State legislation is heavily contributing to the expected reimbursement/coverage uptick in 2016, as more states consider legislation requiring coverage for telemedicine and in-person visits alike.

To date, 29 states and Washington D.C. have enacted legislation ensuring that private insurers offer reimbursement for telemedicine at equivalent levels with in-person services, provided the care is deemed medically necessary. Many of the laws enacted in 2015 will take effect in January 2016.

In the past year, more than 200 pieces of telemedicine-related legislation have been introduced in 42 states. Not surprisingly, these legislative approaches to telemedicine vary widely, but there are four common telemedicine delivery methods states are considering as part of ongoing legislation in 2016:

  1. Synchronous Audio and Video

Under telemedicine coverage and practice regulations, real time audio-video is considered the gold standard for telemedicine delivery. A close second, accepted across many states, is interactive audio with asynchronous data transmission of the patient’s medical information. There are many situations where synchronous audio-video is neither feasible nor clinically necessary for appropriate medical action (e.g., teleradiology and telepathology both use asynchronous tech). Yet, even for synchronous audio-video, there remains variation among states regarding how, when and where these services are covered. For example, some states allow patients to conduct video consults from any location, whereas some mandate the patient be located at a qualifying originating site or a rural area. The trend, however, is to remove these artificial barriers and allow coverage of telemedicine consults regardless of the patient’s location.

  1. Remote Patient Monitoring

Remote patient monitoring (RPM) is, by nature, a service without in-person equivalent. Therefore, very few states include RPM in their commercial insurance coverage laws, with some exceptions being Delaware and Mississippi. Similarly, fewer than two dozen states offer Medicaid FFS coverage of RPM services. Moving into 2016, as payers and providers recognize telemedicine’s cost-savings benefits for patients with chronic illnesses and push for it, and as better home health care technologies proliferate, we are sure to see more legislation requiring coverage for RPM. One place to look will be states with older telehealth coverage laws, as providers in those states may push for an update to those laws to include RPM. For an overview of the telemedicine regimes in every state, see the Center for Connected Health Policy’s July 2015 report.

  1. Asynchronous (Store and Forward)

Store and forward – the electronic transmission of medical information, including pre-recorded videos, images, and documents – is covered only by a minority of states because most have defined telemedicine as “occurring in real-time,” or “using live video.” Fewer than a dozen states expressly mandate coverage of store and forward telehealth in their commercial coverage laws. But in those states that do cover store and forward, insured patients can enjoy a powerful and convenient care benefit. Examples include Colorado, Connecticut, Hawaii, Montana and several more. Approximately the same number of states include coverage of store-and-forward in their Medicaid FFS program benefit.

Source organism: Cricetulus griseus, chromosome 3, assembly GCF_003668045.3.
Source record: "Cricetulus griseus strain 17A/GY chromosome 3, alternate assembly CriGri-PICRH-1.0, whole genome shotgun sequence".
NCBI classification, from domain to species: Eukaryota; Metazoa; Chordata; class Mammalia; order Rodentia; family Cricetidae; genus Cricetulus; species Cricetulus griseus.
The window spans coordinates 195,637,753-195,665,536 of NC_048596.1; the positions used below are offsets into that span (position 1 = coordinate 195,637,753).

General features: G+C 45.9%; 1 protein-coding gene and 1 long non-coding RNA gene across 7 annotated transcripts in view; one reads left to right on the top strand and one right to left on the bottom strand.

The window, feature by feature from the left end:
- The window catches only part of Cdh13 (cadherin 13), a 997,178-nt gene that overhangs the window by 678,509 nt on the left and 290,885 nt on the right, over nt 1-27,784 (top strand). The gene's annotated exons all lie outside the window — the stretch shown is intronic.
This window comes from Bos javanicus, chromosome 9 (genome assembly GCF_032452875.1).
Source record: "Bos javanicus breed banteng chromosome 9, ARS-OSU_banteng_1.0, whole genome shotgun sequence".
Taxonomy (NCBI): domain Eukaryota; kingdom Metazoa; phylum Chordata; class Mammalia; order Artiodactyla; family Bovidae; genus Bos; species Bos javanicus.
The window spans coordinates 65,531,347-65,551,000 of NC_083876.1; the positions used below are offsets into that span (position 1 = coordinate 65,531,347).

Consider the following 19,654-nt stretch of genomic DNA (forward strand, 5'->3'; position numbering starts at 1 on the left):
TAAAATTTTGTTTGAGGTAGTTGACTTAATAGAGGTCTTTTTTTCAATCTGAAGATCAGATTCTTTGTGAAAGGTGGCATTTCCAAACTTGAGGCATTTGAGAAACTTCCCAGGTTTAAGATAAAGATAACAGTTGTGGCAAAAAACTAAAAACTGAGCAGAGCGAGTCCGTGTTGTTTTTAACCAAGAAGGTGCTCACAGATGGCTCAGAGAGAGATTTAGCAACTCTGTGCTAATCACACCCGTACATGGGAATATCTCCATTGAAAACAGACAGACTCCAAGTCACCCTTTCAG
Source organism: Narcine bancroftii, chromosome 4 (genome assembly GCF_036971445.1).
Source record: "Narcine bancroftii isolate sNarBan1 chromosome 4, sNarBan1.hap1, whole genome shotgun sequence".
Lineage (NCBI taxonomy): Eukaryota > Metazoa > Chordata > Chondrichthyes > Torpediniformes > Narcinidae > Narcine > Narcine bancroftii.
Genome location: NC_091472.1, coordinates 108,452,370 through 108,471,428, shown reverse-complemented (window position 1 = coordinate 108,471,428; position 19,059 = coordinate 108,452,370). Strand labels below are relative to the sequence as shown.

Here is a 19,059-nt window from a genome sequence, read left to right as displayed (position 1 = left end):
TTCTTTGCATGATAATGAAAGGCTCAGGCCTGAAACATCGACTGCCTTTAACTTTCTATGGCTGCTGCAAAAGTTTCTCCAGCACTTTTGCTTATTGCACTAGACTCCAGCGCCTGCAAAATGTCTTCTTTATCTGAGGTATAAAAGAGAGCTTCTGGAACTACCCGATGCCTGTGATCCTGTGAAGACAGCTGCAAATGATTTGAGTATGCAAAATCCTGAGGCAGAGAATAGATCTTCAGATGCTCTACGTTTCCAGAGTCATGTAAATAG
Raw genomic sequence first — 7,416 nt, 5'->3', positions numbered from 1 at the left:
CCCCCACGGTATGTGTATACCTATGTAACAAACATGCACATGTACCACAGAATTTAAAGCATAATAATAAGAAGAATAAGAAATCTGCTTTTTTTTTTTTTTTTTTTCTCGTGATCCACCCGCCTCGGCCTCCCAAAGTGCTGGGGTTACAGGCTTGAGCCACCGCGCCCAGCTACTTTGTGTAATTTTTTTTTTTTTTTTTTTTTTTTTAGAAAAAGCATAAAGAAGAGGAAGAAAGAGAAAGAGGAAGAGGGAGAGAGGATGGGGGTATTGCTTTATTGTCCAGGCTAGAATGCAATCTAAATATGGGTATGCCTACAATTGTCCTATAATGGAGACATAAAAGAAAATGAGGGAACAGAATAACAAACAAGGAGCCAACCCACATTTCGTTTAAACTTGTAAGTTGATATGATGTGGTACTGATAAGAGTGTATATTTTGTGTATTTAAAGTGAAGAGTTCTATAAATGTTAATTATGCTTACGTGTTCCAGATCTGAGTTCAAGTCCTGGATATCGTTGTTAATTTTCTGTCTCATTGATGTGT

1. Cross-State Services

Another purported limitation on telemedicine expansion is state physician licensure requirements, meaning that physicians are not permitted to practice across state lines unless duly licensed. Whether state licensure truly is a material obstacle to telemedicine remains to be seen, as many providers have built (and are building) robust multi-state telehealth service offerings using professionals licensed in the states where the patients are located. That said, changes are on the way, as eleven states have already adopted the Federation of State Medical Boards (FSMB)’s Interstate Medical Licensure Compact with bills pending in nine more states, though its effective date is pending.

Combined with revised federal Medicare rules, favorable state laws and board rules have the power to significantly grow telemedicine use and availability – something we expect will occur throughout 2016. Expanding state legislation is among five telemedicine trends driving health care transformation in 2016 and beyond. Next, we will cover retail clinics and employer onsite health centers on the rise.

For additional insight on the rampant growth of telemedicine, register for the REACH Health “Telehealth Revenue and Reimbursement Opportunities” web conference on Tuesday, December 15. Foley Partner Nate Lacktman will be discussing topics including telehealth payment and reimbursement opportunities under state, federal, and commercial payers; business models and compensation methodologies in telehealth arrangements; and what to expect in 2016.

Click here for more information and to register